16.12.2013 by David Gold
On Monday, 16 December 2013, the Parliament of Malta approved, for the second time, a bill providing for the legalization of civil unions for all consenting adult couples, no matter their gender, no matter their sexual orientation.
The rule in the Parliament of Malta is to examine, debate, and vote on each bill a maximum of three times. If a bill has been approved once, it stands a chance of being approved a second and third time. If it has been approved twice, it is virtually certain to be approved a third time.
The bill grants all couples contracting a civil union all the benefits, privileges, protections, and rights (including the right to adopt children) that Maltese law now and in the future grants different-gender couples having contracted a civil marriage.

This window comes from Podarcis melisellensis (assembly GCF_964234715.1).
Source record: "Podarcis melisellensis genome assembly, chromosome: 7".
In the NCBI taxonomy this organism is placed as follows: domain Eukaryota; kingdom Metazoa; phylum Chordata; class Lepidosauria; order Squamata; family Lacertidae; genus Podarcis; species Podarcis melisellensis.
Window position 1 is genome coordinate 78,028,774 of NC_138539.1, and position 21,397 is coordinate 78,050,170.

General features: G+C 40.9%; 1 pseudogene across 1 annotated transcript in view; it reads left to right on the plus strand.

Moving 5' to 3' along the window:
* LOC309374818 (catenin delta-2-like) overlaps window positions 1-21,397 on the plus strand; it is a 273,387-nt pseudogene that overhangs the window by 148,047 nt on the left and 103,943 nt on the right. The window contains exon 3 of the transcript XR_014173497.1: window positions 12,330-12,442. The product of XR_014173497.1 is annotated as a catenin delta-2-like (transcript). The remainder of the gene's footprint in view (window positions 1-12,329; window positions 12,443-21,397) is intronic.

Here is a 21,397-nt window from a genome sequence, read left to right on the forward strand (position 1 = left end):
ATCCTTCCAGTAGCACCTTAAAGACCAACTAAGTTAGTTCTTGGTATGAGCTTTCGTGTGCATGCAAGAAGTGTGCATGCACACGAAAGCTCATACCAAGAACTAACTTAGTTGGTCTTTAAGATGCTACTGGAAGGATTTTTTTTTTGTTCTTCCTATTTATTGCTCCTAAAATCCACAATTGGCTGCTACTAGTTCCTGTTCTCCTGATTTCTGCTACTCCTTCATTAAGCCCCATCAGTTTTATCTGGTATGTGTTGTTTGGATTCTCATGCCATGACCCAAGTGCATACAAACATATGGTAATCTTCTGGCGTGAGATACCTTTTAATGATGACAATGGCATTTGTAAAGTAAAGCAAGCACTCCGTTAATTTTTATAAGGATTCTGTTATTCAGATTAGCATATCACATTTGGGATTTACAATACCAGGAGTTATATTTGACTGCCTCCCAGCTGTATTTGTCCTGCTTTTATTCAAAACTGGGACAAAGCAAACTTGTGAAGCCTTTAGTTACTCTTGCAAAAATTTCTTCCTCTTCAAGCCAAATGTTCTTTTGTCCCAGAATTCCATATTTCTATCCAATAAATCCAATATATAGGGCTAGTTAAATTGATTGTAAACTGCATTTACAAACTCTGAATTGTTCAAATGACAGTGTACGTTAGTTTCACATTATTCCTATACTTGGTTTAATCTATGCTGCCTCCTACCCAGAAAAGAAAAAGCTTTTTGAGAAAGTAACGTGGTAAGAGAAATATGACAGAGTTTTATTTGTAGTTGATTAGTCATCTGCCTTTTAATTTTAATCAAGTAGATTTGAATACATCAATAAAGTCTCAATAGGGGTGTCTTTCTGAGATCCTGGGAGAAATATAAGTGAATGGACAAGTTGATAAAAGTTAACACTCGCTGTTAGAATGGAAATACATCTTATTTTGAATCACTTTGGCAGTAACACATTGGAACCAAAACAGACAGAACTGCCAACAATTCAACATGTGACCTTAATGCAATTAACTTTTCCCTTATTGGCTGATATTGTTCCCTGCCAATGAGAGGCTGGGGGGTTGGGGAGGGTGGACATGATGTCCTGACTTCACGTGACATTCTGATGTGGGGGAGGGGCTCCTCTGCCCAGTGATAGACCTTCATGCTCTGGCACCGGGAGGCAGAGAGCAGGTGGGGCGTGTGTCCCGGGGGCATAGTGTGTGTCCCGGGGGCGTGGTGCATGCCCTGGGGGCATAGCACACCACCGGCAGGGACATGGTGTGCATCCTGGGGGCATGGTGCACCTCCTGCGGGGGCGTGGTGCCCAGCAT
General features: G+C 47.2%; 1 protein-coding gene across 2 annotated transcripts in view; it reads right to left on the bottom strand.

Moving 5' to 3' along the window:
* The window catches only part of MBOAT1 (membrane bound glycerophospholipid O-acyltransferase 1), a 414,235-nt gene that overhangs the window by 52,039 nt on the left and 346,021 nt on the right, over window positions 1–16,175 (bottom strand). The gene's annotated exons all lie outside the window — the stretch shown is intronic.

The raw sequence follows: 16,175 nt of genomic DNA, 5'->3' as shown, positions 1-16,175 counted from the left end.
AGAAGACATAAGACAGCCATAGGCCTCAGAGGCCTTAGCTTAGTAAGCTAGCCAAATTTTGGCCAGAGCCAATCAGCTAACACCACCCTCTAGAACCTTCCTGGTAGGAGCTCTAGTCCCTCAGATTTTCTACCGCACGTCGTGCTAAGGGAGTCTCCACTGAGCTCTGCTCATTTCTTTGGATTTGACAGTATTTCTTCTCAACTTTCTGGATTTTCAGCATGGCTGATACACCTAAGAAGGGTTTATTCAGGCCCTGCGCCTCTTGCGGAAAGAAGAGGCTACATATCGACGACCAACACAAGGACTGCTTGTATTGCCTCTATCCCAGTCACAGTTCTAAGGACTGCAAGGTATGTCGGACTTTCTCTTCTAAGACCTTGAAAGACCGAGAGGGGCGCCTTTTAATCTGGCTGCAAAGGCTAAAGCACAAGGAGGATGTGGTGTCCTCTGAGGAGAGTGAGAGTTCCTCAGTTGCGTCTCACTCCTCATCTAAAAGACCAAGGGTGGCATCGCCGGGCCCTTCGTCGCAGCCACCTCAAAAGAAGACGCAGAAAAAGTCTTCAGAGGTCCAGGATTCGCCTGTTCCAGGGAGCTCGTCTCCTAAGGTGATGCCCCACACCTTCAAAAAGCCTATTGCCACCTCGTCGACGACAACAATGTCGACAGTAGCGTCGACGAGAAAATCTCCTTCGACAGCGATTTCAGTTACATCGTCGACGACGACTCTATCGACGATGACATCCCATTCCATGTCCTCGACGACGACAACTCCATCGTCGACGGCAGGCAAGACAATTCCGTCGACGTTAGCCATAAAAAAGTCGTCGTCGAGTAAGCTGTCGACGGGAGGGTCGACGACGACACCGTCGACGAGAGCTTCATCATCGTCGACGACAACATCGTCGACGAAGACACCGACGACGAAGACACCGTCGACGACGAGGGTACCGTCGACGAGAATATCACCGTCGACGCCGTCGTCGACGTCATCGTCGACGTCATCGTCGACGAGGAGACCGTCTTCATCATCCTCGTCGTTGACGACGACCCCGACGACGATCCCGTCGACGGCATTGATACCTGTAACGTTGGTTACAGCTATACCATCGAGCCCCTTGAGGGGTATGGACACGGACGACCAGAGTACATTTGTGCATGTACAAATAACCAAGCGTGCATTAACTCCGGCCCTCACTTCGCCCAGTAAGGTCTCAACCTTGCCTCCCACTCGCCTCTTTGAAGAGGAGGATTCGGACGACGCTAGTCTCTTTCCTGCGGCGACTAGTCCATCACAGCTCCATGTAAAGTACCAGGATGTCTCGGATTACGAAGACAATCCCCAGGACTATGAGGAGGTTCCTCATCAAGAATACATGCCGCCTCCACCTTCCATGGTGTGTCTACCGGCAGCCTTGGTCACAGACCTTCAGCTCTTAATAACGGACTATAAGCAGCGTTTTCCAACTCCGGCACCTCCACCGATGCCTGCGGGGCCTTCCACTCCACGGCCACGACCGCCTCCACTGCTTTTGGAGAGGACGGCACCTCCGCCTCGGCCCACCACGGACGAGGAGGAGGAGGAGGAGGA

Thus, civil unions and civil marriages will be equal in the eyes of the law, the only difference between them being a slight terminological one, made necessary by the need to weaken the opposition of certain Roman Catholic Maltese (about 96 percent of the population of Malta consists of baptized Roman Catholics) who objected to application of the word marriage to anything other than the legally recognized union of a woman and a man.
Making that minor terminological concession to opponents of the bill was a tiny price to pay in return for an enormous victory in a very Roman Catholic country: full equality, in the eyes of the law, between different- and same-gender couples whose union the state recognizes.
It is not impossible that, in coming years, after a good number of Maltese realize that legalization of gender-neutral civil unions has not caused the sky to fall or civilization to come to an end in Malta, opposition to application of the word marriage to same-gender civil unions will dwindle to such an extent that the country's parliament will feel comfortable converting all civil unions to civil marriages, thereby removing that small terminological distinction.